If a lowly person, like an historical Eunuch, insists that he is not worthy, God responds, "To the eunuchs who keep my sabbaths, who choose the things that please me and hold fast my covenant" (Isa. 56:4), such will be granted the same eternal rights as everyone else. God delights in salvation; He grieves over condemnation. "But this is the one to whom I will look, to the humble and contrite in spirit, who trembles at my word." (Isa. 66:2 NRSV) If we are to be faithful to and agree with the prophets of YHWH, as well as YHWH Himself, then we are obligated to reject any notion of Calvinistic determinism. We, by reason of the scriptures, cannot accept the Calvinist portrait of God because we deem such as unbiblical, ahistorical, and not conducive to reality.


1 Philip C. Holtrop, "Decree(s) of God," in Encyclopedia of the Reformed Faith, ed. Donald K. McKim (Louisville: Westminster/John Knox Press, 1992), 97.

2 John Calvin, Institutes of the Christian Religion (Grand Rapids: Wm. B. Eerdmans Publishing Co., 1993), 1.18.1, 199. "It seems absurd that man should be blinded by the will and command of God, and yet be forthwith punished for his blindness [which is tantamount to blaming a compass for pointing north, which is exactly what Calvin and Calvinists explicitly do]. Hence recourse is had to the evasion that this is done only by the permission, and not also by the will of God. He himself, however, openly declaring that He [that is, God, is the One who] does this, [and thus God] repudiates the evasion." (198-99) See also Wayne A. Grudem, Systematic Theology: An Introduction to Biblical Doctrine (Grand Rapids: Zondervan, 1994), 319; Bible Doctrine: Essential Teachings of the Christian Faith, ed. Jeff Purswell (Grand Rapids: Zondervan, 1999), 143.

3 Calvin, 199-200.

4 The Works of Arminius, the London edition, three volumes, trans. James and William Nichols (Grand Rapids: Baker Book House, 1996), 3:82-83.

5 Ibid., 1:630. "From these premises we deduce, as a further conclusion, that God really sins. Because (according to this doctrine), He moves to sin by an act that is unavoidable, and according to His own purpose and primary intention, without having received any previous inducement to such an act from any preceding sin or demerit in man.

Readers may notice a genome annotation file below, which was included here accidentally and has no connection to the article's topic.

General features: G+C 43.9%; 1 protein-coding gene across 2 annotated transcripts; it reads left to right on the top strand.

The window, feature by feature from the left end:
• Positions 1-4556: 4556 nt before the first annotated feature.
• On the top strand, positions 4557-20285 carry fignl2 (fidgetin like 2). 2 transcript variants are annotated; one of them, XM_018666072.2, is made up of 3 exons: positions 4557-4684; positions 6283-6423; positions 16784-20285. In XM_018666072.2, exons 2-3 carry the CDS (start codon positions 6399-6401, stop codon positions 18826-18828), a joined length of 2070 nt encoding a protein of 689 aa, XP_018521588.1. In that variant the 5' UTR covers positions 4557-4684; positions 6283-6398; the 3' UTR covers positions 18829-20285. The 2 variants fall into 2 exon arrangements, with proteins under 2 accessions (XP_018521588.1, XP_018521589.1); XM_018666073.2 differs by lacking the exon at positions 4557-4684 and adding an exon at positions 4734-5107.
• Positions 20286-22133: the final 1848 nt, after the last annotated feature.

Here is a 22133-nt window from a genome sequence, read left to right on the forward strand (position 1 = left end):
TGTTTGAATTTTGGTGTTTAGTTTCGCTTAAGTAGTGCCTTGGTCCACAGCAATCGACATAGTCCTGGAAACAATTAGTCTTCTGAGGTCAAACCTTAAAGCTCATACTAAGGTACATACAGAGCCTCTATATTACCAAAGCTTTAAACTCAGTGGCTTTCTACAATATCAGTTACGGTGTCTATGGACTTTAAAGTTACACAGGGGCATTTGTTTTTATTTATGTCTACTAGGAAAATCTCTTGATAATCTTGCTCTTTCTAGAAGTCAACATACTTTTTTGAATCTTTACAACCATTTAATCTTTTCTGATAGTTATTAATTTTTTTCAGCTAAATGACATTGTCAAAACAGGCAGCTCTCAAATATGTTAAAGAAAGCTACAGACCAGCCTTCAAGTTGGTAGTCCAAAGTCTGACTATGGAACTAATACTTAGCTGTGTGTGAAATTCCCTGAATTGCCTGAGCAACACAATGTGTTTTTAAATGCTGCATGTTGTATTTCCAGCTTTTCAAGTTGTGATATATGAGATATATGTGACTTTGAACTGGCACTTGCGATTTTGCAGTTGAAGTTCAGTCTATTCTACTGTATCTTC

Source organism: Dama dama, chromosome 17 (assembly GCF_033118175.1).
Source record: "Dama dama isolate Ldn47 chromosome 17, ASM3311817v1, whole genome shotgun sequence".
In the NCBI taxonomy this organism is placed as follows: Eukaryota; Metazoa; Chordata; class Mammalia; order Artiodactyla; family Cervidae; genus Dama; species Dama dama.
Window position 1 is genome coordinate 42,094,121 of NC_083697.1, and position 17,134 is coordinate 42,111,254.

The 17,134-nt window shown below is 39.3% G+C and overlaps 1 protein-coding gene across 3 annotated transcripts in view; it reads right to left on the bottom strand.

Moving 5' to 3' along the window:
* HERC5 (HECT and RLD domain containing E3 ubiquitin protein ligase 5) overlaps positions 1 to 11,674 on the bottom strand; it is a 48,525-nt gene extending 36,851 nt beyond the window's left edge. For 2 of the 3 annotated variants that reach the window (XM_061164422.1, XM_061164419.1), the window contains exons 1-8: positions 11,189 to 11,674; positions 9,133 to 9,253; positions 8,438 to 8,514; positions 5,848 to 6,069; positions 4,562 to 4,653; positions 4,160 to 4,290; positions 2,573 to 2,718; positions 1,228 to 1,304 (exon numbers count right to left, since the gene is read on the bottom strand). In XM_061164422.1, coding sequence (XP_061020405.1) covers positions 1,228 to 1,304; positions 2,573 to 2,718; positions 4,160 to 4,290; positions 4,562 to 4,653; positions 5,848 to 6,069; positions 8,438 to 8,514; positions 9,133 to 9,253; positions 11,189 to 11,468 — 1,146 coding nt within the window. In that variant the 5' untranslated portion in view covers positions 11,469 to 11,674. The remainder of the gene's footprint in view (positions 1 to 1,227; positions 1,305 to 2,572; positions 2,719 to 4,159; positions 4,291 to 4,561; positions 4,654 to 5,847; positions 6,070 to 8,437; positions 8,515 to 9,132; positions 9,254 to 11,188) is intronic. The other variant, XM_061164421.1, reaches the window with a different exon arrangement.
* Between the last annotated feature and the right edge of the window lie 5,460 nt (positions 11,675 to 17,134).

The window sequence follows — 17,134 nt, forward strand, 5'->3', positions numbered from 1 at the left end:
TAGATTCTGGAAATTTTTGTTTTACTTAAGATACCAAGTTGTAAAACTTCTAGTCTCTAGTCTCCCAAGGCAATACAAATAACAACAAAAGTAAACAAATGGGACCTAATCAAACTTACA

"From the same position we might also infer that God is the only sinner. For man, who is impelled by an irresistible force to commit sin (that is, to perpetrate some deed that has been prohibited), cannot be said to sin himself." In such a scenario, then, sin cannot really be sin, since sin is so very contrary to the nature and character of God, and since God cannot sin. To name such a philosophy as being absurd is an understatement.

6 Arminius argues that all events have been decreed by God, even salvation, but not according to His mere decree, but according to His infinite and exhaustive foreknowledge: "But, because 'known unto our God are all His works from the beginning of the world' (Acts 15:18 KJV), and as God does nothing in time which He has not decreed from all eternity to do, this vocation [calling unto salvation] is likewise instituted and administered according to God's eternal decree: So that what man soever is called in time, was from all eternity predestined to be called, and to be called in that state, time, place, mode, and with that efficacy, in and with which he was predestinated." (Works, 2:235; cf. 2:350; 2:368)


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My name is William Birch and I grew up in the Southern Baptist tradition but converted, if you will, to Anglicanism in 2012. I am gay, affirming, and take very seriously matters of social justice, religion and politics in the church and the state.